Categorisation is key
Broadly, your spending can be placed in either of two categories:
- needs (non-discretionary) – rent, mortgage and other debt repayments, food, utilities etc
- wants (discretionary) – eating out, travel, new clothes etc
When making spending decisions it’s a good idea to keep these categories in mind. Accounting for your needs before wants can be a way to start cutting back your spending.
It can also be helpful to narrow down your spending a bit more. It’s up to you how you categorise, but these may be helpful ideas:
- going out
Total up your spending
Looking back over your statements for the last three months, total the amount you’ve spent in each of the categories. You can then divide this amount by three to give you an idea of how much you’re spending in each category on average a month.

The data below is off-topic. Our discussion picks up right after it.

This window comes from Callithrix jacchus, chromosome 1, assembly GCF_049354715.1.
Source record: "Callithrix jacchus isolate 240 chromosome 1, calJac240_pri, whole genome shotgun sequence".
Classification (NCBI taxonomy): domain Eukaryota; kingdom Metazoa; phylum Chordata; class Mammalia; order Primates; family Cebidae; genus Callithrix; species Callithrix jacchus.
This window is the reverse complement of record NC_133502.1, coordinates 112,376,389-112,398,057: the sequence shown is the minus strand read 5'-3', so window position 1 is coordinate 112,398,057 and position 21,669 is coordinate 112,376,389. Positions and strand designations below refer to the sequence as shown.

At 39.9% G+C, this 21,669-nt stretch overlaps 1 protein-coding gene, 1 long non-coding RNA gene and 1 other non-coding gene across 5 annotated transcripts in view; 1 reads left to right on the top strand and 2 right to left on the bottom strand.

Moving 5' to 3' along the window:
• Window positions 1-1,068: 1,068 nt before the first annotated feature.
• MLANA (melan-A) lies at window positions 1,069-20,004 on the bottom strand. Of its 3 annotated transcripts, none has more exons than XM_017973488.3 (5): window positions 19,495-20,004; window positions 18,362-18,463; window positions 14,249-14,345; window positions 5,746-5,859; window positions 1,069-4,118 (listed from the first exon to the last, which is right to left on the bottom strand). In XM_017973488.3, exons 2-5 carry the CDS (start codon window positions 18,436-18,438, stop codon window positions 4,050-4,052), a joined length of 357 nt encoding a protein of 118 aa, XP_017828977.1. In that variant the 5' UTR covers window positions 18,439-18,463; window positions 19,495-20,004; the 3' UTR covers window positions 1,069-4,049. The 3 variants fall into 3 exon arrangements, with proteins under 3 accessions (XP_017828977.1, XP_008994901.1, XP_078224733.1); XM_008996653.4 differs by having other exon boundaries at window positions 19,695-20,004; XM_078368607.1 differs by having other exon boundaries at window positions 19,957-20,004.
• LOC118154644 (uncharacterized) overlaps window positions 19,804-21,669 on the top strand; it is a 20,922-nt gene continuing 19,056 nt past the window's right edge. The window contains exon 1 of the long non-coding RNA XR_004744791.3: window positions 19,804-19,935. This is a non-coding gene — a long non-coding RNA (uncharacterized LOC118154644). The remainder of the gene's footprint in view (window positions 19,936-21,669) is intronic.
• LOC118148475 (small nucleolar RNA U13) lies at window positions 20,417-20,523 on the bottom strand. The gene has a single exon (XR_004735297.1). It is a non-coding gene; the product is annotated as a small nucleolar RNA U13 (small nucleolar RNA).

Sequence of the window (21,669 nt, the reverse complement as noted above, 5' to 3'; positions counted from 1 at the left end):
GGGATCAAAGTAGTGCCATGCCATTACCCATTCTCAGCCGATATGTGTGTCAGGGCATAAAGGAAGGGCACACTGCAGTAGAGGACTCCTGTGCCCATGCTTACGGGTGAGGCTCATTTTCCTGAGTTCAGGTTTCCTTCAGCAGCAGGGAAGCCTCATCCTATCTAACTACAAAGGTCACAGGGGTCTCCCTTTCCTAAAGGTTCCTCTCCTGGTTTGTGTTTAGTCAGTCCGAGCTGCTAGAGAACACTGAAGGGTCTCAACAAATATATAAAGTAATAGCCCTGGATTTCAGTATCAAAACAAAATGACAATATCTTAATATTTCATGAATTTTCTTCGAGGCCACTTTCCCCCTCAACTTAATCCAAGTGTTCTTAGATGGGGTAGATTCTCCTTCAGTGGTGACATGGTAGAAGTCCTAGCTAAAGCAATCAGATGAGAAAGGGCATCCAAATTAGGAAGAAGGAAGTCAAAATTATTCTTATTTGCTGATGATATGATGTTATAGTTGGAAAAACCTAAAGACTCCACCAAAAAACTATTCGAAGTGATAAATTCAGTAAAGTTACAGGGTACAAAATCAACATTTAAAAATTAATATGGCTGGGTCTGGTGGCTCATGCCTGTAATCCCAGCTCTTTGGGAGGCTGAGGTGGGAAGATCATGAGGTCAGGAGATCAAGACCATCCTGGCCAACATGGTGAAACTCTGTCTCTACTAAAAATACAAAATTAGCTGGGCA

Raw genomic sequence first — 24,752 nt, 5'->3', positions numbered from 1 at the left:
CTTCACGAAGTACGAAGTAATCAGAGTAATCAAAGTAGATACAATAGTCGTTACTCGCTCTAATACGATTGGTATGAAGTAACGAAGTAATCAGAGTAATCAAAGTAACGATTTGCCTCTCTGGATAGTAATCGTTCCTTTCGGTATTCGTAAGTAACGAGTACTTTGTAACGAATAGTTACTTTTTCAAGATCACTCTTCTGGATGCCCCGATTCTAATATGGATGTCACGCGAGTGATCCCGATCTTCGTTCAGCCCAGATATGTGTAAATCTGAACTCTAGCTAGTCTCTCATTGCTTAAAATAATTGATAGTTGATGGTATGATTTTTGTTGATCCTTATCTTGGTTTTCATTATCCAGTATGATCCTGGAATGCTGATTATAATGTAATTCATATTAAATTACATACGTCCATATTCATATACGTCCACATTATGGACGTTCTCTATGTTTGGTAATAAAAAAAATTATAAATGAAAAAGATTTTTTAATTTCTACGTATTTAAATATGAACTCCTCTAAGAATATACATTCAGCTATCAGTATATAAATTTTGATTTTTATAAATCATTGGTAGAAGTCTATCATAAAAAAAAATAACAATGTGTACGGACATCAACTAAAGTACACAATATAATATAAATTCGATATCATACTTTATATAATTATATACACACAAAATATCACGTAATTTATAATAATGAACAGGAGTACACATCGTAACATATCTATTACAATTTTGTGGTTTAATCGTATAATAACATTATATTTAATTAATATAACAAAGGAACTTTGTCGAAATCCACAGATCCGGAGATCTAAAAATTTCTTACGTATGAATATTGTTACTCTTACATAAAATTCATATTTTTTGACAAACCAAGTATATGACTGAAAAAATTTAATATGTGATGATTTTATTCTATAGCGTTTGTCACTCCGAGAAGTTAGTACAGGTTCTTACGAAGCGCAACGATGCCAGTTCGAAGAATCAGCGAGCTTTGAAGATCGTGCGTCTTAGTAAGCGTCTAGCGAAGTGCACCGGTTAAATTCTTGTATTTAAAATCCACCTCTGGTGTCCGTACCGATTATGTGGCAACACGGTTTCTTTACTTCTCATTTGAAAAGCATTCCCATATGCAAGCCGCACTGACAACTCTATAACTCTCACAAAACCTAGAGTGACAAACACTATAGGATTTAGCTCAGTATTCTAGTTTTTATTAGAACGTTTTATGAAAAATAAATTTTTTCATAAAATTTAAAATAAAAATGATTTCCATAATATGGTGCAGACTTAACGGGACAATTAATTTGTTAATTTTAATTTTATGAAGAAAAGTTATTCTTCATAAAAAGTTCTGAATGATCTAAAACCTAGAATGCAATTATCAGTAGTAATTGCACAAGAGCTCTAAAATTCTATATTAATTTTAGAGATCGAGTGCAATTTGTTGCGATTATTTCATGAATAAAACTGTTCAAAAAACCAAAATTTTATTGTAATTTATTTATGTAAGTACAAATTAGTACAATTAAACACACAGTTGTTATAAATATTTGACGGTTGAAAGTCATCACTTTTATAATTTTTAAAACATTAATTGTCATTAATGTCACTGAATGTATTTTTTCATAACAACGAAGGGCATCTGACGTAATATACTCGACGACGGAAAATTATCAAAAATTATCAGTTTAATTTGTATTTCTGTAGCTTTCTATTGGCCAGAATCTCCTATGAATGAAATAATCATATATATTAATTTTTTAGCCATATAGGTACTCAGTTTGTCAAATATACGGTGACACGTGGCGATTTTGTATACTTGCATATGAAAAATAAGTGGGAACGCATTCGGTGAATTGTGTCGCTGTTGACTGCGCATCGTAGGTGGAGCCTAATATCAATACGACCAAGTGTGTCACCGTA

Tip: Try to factor in any irregular costs that may not have occurred within that three months, such as TV licence renewal, or car insurance.
Consider where to make changes
Are you comfortable with these average amounts? Are you spending too much on the weekend and having to scrimp during the week? Could you be saving more if you cut back in certain areas?
You may find that cutting back on some things is easier than others. For example, it will likely be easier to spend less at the supermarket than reduce your rent, or mortgage. But that doesn’t mean you can’t make plans to reduce some of your larger costs over time if you feel you need to. Look at things like your energy, phone and broadband bills to make sure you’ve got a competitive deal. If you don’t, it may be worthwhile switching to another provider.